Tribute to Senior Librarian Mo Dawley upon her Retirement
The School of Art community is about to lose one of its most valued members. Mo Dawley will be retiring at the end of June. Mo has been Fine Art’s champion in Carnegie Mellon Libraries for over 30 years. She joined the CMU Library as its Fine Arts Specialist in 1987. She was the first appointee to the newly created position of Art Librarian/Liaison to The School of Art in 1992, and since 1999 she has been Liaison Librarian to the School of Art and School of Drama.
Mo has had responsibility for research, consultation, teaching and collection development in the library and on school sites. She has provided specialized reference and instructional services and taught library classes for the School of Art. She has had responsibility for maintenance and development of print and electronic collections, having overseen the advent of digital technologies and methodologies within the library’s culture. Additionally she has provided workshops for University events and curated a variety of exhibitions and installations in the Hunt Library (including student exhibitions).
Mo has always been courteous and diligent in her role with the School of Art, not only in responding to multitudinous requests but also in undertaking new initiatives and keeping School of Art faculty and students informed of developments and opportunities in terms of library provision.
One of Mo’s most impressive initiatives, in terms of collection development, has been the establishment of the Artists’ Books Special Collection. It is a treasury of rare, wonderful and precious reference material, and a unique educational resource. Exemplary student works and works by alumni are included the Artists’ Books Special Collection. Since 1991 Mo has utilized the artists book collection across disciplines at Carnegie Mellon and as a form of outreach. Artists books classes and consultations have been extended to the academic community and the public at large.
Mo has had an abiding interest in environmental awareness, not only as an educator and librarian, but also in curatorial and artistic work. She was the author and Project Director of the Green Arts Web, an annotated resource for the theory and practice of contemporary environmental art, including a comprehensive historical bibliography with sections on artists, projects, education and media focused on sustainability. She taught a course entitled “Mapping the Terrain: Environmental Thinking and Art Practice”. Mo has also been an active member of the University Libraries Green Team since its inception in 2008. The team’s mission is to encourage sustainable library practices.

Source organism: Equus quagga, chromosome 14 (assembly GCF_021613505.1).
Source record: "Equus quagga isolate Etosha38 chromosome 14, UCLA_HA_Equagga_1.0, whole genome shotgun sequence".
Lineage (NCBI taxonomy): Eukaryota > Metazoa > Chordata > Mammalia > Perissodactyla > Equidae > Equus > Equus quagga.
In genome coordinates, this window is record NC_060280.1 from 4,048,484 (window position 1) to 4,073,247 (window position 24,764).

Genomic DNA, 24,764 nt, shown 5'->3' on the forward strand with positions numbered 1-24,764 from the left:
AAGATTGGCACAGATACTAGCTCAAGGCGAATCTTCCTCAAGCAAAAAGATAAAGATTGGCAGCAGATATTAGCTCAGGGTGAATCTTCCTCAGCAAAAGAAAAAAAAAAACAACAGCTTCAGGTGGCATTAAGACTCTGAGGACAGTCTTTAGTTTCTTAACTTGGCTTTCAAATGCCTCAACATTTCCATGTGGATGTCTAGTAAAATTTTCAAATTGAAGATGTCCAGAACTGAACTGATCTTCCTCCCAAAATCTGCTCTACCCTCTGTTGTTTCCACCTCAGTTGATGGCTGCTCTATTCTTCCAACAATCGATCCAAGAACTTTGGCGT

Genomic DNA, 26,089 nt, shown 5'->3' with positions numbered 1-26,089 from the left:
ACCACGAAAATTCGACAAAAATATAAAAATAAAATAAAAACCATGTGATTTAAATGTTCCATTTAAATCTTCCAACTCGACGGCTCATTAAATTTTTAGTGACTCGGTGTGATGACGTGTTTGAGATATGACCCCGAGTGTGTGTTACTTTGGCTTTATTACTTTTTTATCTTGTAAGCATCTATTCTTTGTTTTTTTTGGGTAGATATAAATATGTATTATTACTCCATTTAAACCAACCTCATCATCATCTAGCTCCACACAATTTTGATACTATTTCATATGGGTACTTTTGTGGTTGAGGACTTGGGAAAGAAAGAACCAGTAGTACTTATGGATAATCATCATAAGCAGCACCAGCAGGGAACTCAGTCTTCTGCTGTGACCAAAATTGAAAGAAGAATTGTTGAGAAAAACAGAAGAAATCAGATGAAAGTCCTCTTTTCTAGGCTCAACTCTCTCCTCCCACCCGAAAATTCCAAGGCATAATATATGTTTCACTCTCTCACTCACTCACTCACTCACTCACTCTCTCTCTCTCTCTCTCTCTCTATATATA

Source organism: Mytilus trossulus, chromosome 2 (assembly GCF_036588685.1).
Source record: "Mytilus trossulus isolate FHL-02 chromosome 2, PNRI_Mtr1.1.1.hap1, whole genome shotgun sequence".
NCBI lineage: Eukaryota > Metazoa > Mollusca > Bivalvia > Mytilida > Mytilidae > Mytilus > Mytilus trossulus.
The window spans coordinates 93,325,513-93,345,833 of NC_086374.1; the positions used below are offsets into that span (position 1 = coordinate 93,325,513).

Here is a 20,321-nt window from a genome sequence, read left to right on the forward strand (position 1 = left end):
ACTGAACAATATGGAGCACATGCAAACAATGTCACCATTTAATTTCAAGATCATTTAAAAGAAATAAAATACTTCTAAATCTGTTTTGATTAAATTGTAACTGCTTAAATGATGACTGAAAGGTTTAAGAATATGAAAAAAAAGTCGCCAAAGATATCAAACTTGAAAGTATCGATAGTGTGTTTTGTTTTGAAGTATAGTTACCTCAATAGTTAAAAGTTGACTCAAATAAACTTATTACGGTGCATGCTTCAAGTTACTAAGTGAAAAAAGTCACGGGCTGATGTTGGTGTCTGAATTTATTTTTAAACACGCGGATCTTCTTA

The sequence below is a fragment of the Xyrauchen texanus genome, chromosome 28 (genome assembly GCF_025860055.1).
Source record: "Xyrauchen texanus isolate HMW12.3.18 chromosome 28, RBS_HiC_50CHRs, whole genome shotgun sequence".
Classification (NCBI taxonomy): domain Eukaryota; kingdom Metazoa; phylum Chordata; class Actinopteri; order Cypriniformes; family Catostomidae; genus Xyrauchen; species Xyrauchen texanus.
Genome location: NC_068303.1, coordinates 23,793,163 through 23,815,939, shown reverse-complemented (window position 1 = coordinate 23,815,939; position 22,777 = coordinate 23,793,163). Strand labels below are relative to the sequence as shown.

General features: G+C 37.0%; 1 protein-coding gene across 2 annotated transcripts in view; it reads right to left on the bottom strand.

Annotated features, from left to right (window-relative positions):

During her time at Carnegie Mellon, Mo has extensively lectured, taught, presented papers and written articles on her specialist areas of artists books and environmental art, as well as on library practices and pedagogy. She has an impressive record of participation in conferences, symposia, panels, publications and professional organizations, in relation to the philosophy, pedagogy and changing methodologies of academic library provision. These activities are indicators of her interest in keeping in touch with developments and innovations in the wider sphere of library practice, which has informed her rigorous and expansive approach to her work.
Mo has been an inspirational and highly active presence at Carnegie Mellon, with her willingness to take initiative and also to collaborate. She has always had a highly organized, yet flexible approach to her liaison with the School of Art. She has been willing to introduce new ideas, and to adapt her ways of working to meet ‘customer needs’. While embracing the use of new technologies and digital options, Mo has always valued the personal touch and face-to-face dialog as a means to learning and discovery. Mo’s human touch, her approachability, and her “spirit of collaboration” has been very much appreciated in the School of Art. She has been a delight to work with. It is difficult to imagine a more helpful, personable and efficient library liaison person. She has consistently gone about her work with positivity and good humor, and the School of Art has benefitted greatly from her knowledge, experience, efficiency and enthusiasm. The School of Art, past and present, would like to extend a huge thank you to Mo for her dedication, her accomplished work, and her generosity of spirit over the last 33 years. We will miss her gracious presence and we wish her well in future pursuits.
-Written by Professor John Carson